I like cartoons. A lot. After watching a new episode of the exquisitely wonderful Adventure Time last week, I got to thinking about some of my other all-time favorite cartoon series. After mulling the list for awhile, I share links to snippets from the 20 cartoon series that most moved me over the years and once upon a time, below. I limited the list to actual cartoons, e.g. shows that were drawn or painted, rather than being created with stop motion, puppets, Claymation, or other 3-D techniques. I also limited the list to shows that ran originally in television series form, rather than things like the classic Looney Toons or Tom & Jerry cartoons that ran as standalone theatrical shorts before they were compiled into blocks of Saturday morning fare. Some of these overstayed their welcomes (I’m looking at you, The Simpsons and South Park), but when they were fresh, they were great. Some of these are undoubtedly guilty pleasures or Generation X nostalgia moments, but I love them nonetheless. What were (or are) your favorites?
1. Marcia and I spent a week out in Las Vegas to celebrate the New Year. It was 60 to 70 degrees and sunny everyday, and we were able to balance the evening debauchery with occasional forays outside for brisk walks and (relatively) smoke free air. So returning home to Iowa just in time for the Polar Vortex Express was a bit of a downer, needless to say, although for the record: we’ve dealt with much, much worse during our years in Idaho and Upper Albania. Highlights of the trip for me included: our hotel (Vdara, a new one with no casino and no smoking, but connected by tunnels and trams to the rest of the strip via The Bellagio and Monte Carlo); seeing Fleetwood Mac play a three-plus hour set to close out their current tour (the boys in the band played hard, and Stevie Nicks sounded orders of magnitude better than she did when we saw them in ’97); and a day trip out to Death Valley, where we filmed the following little video. An (Acapulco) Gold Literary Star if you know what inspired it:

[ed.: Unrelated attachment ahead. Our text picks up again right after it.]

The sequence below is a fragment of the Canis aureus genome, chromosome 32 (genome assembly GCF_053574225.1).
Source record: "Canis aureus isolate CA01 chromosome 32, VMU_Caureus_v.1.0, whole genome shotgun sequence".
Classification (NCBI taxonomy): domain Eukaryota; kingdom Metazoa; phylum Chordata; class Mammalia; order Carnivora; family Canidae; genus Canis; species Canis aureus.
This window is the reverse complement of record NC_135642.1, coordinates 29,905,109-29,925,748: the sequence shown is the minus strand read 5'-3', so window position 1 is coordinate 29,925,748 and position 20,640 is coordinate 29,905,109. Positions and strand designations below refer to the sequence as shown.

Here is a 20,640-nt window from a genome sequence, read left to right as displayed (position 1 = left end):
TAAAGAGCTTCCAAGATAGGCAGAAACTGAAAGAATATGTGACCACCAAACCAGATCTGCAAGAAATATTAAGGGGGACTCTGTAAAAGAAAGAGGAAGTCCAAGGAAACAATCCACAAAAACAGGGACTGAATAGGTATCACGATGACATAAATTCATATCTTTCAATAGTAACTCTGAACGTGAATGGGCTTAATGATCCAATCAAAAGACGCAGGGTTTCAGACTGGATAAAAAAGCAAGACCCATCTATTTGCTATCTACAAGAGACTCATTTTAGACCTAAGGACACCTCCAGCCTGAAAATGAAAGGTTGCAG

2. Des Moines has a lot of very good restaurants, since sitting at the heart of one of America’s richest agricultural states, the quality of local meat, produce and food preparation can be of exceptional breadth and quality. But there’s one thing that we’ve learned after two-plus years in this market: if you want a decent table at a decent restaurant at a decent hour and a decent price on Friday and Saturday nights, then you either have to be prepared to wait longer for it than we like, or you have to plan in advance and make reservations — though some of the city’s most popular restaurants refuse to even take reservations at peak hours on Friday and Saturday, since they’d rather have you sitting in the bar drinking for an hour while waiting for a table. We have had numerous bad experiences during our time here when we’ve ended up either sitting at crappy tables at marginal restaurants, or having to go to the most expensive restaurants in town, or otherwise settling for an inferior experience just because the Friday and Saturday night supply and demand curves seem all out of whack here, given the number of good restaurants and the population of the market. Personally, I think one of the most significant contributors to this phenomena is the anachronistic policy hereabouts where virtually all restaurants are closed on Sunday, with the exception of places that specialize in brunch. Weekend dinner demand gets smashed down from three nights into two nights of supply as a result, and I think this at least partially creates the bottlenecks that we experience Friday and Saturday evenings. (Of course, it could also just be that Iowans are naturally more patient than we are after nineteen years in New York, so nobody feels inconvenienced by this phenomenon but us). I know that Marcia, Katelin and I would certainly eat out a lot on Sunday nights if given more options, and I seriously doubt that we are alone. How about it, Des Moines restauranteurs? Do we really need to function like a culinary theocracy in the 21st Century?